At the Non-GMO Project, we often discuss new and traditional GMOs as two distinct categories determined by the technology that produced them. To be clear, both new and traditional techniques result in GMOs; they just go about it in unique ways which can impact their testing, labeling and regulation.
As the biotechnology industry continues its explosive expansion, we'll see more GMOs enter the market and more techniques developed to create them. And as our appetite for plant-based products continues to grow, our work protecting natural ingredients and non-GMO innovation in this space becomes more important than ever.
Stay tuned throughout September as we explore the products, ingredients and people driving the plant-based movement!
As we mentioned in our last post, breeding techniques don't have to be low-tech in order to be non-GMO, but we hear from many of you that some modern takes on traditional breeding techniques don’t always feel completely natural. Quite a few of you would like to learn about mutation breeding this week, so let’s talk about mutagenesis!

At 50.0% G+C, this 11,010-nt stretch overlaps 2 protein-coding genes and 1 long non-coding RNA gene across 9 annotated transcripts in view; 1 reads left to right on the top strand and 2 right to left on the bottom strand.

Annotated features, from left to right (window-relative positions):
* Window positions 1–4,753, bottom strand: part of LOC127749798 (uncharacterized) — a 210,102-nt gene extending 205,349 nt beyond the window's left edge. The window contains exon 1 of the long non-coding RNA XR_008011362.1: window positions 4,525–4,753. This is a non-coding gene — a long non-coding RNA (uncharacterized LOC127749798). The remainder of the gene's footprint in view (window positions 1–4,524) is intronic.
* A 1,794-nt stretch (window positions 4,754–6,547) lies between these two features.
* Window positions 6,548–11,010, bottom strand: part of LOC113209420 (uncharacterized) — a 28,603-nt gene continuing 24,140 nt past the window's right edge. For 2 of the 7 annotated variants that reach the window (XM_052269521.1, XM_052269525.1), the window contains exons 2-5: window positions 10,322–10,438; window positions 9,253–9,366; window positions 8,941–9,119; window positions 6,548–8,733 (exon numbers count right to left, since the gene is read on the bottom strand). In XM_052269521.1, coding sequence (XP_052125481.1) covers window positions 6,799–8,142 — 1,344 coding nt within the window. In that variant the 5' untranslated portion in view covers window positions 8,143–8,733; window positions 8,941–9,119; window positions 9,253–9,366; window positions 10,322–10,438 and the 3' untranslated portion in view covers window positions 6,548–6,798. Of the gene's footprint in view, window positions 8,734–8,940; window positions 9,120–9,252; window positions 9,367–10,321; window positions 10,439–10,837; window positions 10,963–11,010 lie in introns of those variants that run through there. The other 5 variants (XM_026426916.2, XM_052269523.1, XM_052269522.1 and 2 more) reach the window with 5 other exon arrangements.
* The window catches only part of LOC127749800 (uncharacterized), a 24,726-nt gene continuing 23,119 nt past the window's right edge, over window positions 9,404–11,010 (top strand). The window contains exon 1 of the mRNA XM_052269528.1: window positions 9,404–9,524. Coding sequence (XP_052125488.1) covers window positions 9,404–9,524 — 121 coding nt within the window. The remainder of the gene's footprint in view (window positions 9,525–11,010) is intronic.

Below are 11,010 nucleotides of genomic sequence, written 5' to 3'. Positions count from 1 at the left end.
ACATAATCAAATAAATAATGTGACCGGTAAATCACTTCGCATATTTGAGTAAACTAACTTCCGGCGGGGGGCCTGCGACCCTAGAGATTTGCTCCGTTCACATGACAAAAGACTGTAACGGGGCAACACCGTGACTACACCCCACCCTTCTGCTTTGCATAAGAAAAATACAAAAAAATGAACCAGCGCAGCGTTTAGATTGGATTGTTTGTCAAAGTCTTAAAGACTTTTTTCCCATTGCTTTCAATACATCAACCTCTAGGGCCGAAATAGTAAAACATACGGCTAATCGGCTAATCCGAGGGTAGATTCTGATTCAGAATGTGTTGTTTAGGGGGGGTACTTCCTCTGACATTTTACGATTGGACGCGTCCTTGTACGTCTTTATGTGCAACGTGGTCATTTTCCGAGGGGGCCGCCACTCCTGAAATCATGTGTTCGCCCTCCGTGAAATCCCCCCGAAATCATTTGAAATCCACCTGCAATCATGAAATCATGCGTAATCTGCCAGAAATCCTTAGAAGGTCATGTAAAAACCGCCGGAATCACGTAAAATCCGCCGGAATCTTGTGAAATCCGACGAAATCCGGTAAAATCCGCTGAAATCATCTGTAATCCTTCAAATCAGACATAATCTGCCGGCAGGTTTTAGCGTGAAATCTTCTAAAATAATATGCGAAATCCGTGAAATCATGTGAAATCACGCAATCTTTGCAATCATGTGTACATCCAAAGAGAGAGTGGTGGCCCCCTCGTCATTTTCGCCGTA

Mutation breeding, or mutagenesis, is an example of a traditional breeding technique. It’s a way farmers and crop scientists can improve crops without using GMOs. Mutagenesis involves exposing seeds to radiation or certain chemicals in order to create random mutations. It is typically used to speed up natural processes; crop breeders can induce many random mutations and then select the most useful mutations for future cross-breeding rather than waiting for multiple generations for those mutations to occur on their own.
Some Mutagenesis is Biotechnology; Some is Not.
Random mutagenesis does not involve in vitro nucleic acid techniques, so it is not genetic engineering and the end result is not a GMO. However, new genetic engineering techniques have encroached into this territory. It can be tricky to understand where the line is drawn.